I’ve had a mix of thoughts and feelings since my professor Steve Haydock awarded me my purple belt in Brazilian Jiu Jitsu last month (December 2023), so I thought I would blog about them in no particular order. Perhaps you can relate?
Yay! I’m a purple belt!
My first thought was one of disbelief: I can’t believe I actually made it this far. When I started BJJ in 2019, at age 34, I could hardly imagine myself becoming a blue belt, let alone a purple belt. I was never athletic growing up and had zero experience in martial arts or any type of grappling sport, so as a kid I definitely would never have dreamed that as an adult I would become, in the words of my friend who put this phrase on a t-shirt, “pretty okay at Jiu Jitsu.” And now here I am, a brand new purple belt!
I really have my husband to thank. In spite of being naturally gifted and athletic himself, he has always believed in me and gently helped show me that I’m capable of more than I think. I’ve fallen in love with lots of sports as an adult thanks to him, including rock climbing and skiing in addition to Jiu Jitsu, and I’m grateful to him for being patient with my learning process and helping me learn to have fun with so many physical activities.
Just when I Had finally Felt like a Legit Blue Belt….
From what I hear, it’s pretty common for people to feel imposter syndrome whenever they get a belt promotion. When I got my blue belt, I felt confident in my ability to perform the techniques my instructor expected me to know, but I was always evaluating myself according to who I could “beat”. I remember quite well the first time I arm barred a strong, athletic guy in his early twenties, and I also remember vividly how frustrated with myself I felt when, as a blue belt, some white belts could so easily tap me.
I’m not too thrilled to report that I still can’t help but constantly compare myself to others, in spite of knowing that my journey is my own and that I shouldn’t worry about who I can “beat”. That said, I have been happy that over the years I’ve started noticing an ever-widening gap between my own abilities and those of a brand new white belt guy, to the point that by the time I had 3 or 4 stripes on my blue belt I finally felt like a legitimate blue belt.
The pressure to measure up to my own standard has only increased as a purple belt, because frequently as a blue belt I would justify my lack of ability by saying, “maybe I’ll be better at that when I’m a purple belt.” Well, now I’m a purple belt, and unfortunately the new belt did not confer any instant super powers! I’m just going to trust the process and keep showing up.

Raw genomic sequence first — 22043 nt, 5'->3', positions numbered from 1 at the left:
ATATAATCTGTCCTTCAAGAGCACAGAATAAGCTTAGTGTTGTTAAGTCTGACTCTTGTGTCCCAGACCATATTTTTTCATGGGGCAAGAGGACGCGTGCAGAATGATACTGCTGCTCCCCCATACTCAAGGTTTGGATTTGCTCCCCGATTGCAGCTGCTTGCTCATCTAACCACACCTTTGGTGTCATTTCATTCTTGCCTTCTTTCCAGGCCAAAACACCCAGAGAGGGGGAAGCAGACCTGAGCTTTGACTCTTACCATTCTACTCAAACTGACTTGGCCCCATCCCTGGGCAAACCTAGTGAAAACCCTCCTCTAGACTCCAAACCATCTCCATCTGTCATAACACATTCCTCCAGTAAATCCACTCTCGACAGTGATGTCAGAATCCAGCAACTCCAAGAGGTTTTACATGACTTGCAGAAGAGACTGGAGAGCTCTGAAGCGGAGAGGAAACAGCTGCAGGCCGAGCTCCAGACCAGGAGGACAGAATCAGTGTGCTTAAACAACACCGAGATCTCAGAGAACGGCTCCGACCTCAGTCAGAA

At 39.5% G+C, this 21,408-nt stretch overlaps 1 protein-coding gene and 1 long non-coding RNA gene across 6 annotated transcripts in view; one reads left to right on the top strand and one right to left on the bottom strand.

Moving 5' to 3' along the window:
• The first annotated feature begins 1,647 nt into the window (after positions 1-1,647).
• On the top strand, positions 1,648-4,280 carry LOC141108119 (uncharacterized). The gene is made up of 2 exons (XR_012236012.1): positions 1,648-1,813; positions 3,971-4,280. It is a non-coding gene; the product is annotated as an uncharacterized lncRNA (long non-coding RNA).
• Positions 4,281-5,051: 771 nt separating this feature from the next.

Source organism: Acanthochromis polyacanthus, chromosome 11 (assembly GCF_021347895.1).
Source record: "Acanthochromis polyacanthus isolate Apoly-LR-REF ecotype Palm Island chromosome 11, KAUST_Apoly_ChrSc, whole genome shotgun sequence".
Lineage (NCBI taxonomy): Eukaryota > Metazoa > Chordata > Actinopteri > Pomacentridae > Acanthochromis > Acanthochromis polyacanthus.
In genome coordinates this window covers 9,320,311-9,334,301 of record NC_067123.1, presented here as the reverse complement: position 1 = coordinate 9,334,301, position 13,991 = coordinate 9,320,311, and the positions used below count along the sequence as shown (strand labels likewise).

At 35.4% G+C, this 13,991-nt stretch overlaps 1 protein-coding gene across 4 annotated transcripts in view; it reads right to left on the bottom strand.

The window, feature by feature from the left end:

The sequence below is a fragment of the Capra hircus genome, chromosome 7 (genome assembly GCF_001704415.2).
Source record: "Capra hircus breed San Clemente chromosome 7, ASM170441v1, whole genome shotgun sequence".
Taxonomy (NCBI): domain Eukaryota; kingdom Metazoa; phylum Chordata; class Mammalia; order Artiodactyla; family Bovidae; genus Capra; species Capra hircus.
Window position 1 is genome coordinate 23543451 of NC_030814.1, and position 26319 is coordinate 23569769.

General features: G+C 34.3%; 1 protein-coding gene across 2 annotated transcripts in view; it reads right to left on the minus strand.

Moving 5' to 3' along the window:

I feel like I’m “in the Club.”
One thing that I did not expect and was pleasantly surprised by was how instantly the other purple belts at my gym started treating me a bit differently, as if I was part of an exclusive club. I never felt like they they were disrespectful toward me before, so I was surprised that it was possible to actually feel the level of respect go up a notch. It’s just subtle things–an extra fist bump here and there, telling a pair of white belts to get out of my way when I’ve accidentally rolled into their space…things like that. It’s kinda cool though, and a reminder of the community aspect of Jiu Jitsu that keeps so many of us coming back.
The Things I Suck At Feel As Apparent As Ever.
Sometimes I get really discouraged about the fact that I still struggle with some things that I’ve worked so hard on for so long now. One of those things is escaping from the bottom. To be fair, I do trap and roll from and re-guard a lot more than I used to, but I still get stuck under some types of people and get Americana’d and Ezekiel Choked far more than I would like. I keep wondering when I’ll finally find what works for me. Once again, I’m just continuing to show up and trusting that I’m making incremental progress, even if I can’t always see it.
I’m not planning to Quit Any Time Soon.
I still enjoy Jiu Jitsu just as much now as I did when I started. I still feel like I have just as much to learn, and the obsession with solving problems is still there. I’m grateful to have found a way to exercise on a regular basis that challenges me mentally and makes me forget I’m exercising. I hope I can keep doing Jiu Jitsu for years to come!